A local paper has reported that there were fewer police officers at Cologne's central station on New Year's Eve than previously thought. This is the latest revelation in a series of miscommunications about the events.
New Year's Eve was two-and-a-half months ago, but the events at Cologne's central station are not forgotten. A large group of men, most of them of North African descent, harassed women during the city's festivities, with the result that numerous sexual assaults and robberies were reported.
Now the police are at the center of attention again, as the number of officers present at the station on New Year's Eve was a lot lower than originally thought. Instead of 143 officers, roughly 80 were present at the train station to try to control the masses, a police spokesman confirmed to Cologne daily "Express."
State police outnumbered by attackers by more than 10-1
This is just the latest revelation in a long line of communication breakdowns by the authorities over the controversial events.
Cologne's police president Wolfgang Albers had to step down following criticism in the aftermath of the New Year's Eve attacks. Initially, statements had said that the night was more or less peaceful. Then when more information did trickle through, police initially held back the fact that many of the attackers were migrants to avoid a far-right backlash.
The information that only around 80 Cologne officers were at the scene on New Year's Eve hits even harder because many people who were attacked that night said that police didn't have the situation under control at all.
"The way that the Cologne police acted on the night of New Year's Eve is just not acceptable," Ralf Jäger, interior minister of the state of North Rhine-Westphalia, said at the time.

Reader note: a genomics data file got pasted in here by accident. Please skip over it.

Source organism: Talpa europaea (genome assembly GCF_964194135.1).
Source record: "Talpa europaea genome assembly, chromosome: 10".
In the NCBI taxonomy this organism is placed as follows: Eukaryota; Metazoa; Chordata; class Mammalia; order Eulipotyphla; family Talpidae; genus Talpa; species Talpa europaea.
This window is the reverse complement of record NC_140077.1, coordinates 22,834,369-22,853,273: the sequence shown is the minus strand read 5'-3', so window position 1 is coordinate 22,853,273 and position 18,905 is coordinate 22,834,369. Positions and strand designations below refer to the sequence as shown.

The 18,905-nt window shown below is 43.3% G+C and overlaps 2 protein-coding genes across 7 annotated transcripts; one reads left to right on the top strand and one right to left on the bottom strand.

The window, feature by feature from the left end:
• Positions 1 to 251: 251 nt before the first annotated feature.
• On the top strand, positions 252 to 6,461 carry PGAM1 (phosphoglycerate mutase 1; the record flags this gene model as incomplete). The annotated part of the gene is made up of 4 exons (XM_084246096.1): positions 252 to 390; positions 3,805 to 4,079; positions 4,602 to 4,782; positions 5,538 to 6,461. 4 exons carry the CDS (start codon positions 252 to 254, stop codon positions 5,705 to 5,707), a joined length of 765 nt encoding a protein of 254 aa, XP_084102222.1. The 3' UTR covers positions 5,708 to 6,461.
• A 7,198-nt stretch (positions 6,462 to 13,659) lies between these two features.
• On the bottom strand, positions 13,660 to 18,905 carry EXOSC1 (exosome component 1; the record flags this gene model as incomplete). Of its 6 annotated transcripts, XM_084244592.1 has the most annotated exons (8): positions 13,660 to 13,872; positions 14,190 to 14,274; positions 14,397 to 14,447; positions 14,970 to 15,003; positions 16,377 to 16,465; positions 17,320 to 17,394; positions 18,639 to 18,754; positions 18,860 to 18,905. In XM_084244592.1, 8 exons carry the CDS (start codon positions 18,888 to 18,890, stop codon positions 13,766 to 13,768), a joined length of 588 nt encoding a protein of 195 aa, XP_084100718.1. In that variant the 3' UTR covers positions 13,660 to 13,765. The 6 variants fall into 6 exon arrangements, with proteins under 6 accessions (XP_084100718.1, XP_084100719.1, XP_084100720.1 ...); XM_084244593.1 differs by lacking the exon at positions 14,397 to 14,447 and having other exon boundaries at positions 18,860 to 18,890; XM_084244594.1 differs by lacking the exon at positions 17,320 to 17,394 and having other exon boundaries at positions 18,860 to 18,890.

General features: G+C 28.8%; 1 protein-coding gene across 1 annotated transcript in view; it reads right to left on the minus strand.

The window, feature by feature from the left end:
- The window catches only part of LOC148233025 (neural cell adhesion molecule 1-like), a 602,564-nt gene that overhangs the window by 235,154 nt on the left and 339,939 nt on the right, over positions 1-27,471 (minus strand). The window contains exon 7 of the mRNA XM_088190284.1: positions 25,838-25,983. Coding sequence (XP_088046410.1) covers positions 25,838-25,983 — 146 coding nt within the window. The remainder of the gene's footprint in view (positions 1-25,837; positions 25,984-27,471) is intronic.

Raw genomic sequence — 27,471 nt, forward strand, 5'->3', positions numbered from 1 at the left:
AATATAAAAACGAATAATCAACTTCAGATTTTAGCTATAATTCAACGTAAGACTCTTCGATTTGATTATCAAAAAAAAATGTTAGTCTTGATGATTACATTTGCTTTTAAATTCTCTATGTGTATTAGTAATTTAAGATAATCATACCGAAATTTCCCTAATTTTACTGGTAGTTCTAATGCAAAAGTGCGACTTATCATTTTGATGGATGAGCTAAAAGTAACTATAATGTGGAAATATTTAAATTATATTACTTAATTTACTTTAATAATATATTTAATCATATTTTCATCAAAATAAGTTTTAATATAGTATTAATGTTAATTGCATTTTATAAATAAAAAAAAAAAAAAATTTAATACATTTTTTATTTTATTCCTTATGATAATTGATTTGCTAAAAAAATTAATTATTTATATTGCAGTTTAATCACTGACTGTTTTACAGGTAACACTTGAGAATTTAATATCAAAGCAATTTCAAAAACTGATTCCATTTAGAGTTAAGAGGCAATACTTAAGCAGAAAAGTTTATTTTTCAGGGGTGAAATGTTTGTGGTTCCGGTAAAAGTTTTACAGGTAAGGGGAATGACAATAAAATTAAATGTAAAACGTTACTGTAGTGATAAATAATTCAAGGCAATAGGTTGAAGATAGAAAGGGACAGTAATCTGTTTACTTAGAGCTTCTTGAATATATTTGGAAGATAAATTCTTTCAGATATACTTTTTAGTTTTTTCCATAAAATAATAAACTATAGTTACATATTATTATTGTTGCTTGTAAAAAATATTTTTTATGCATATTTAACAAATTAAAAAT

Around 1,100 reports of robberies and assaults have been filed with Cologne's public prosecutor's office. In addition to the 80 state officers on duty, there were also 70 federal police officers working inside the station.
Intense police investigation
The revelation gives new ammunition to critics of the Social Democrat Jäger, who as interior minister is responsible for the police. Politicians from the conservative CDU, which is in opposition in North Rhine-Westphalia, have said the New Year's Eve attacks and the way that city and state authorities dealt with them amounted to a "failure of the state."
One social media user wondered for how much longer "these losers" Jäger, Cologne mayor Henriette Reker and North Rhine-Westphalia's State Premier Hannelore Kraft would be allowed to "fumble around" in office.
Police have said some 120 officers are working in the "New Year's" team investigating the attacks. In March, police published photos of some of the attackers to move investigations along. Since then, Cologne police were able to arrest three suspects. In total, 13 suspects have been detained so far.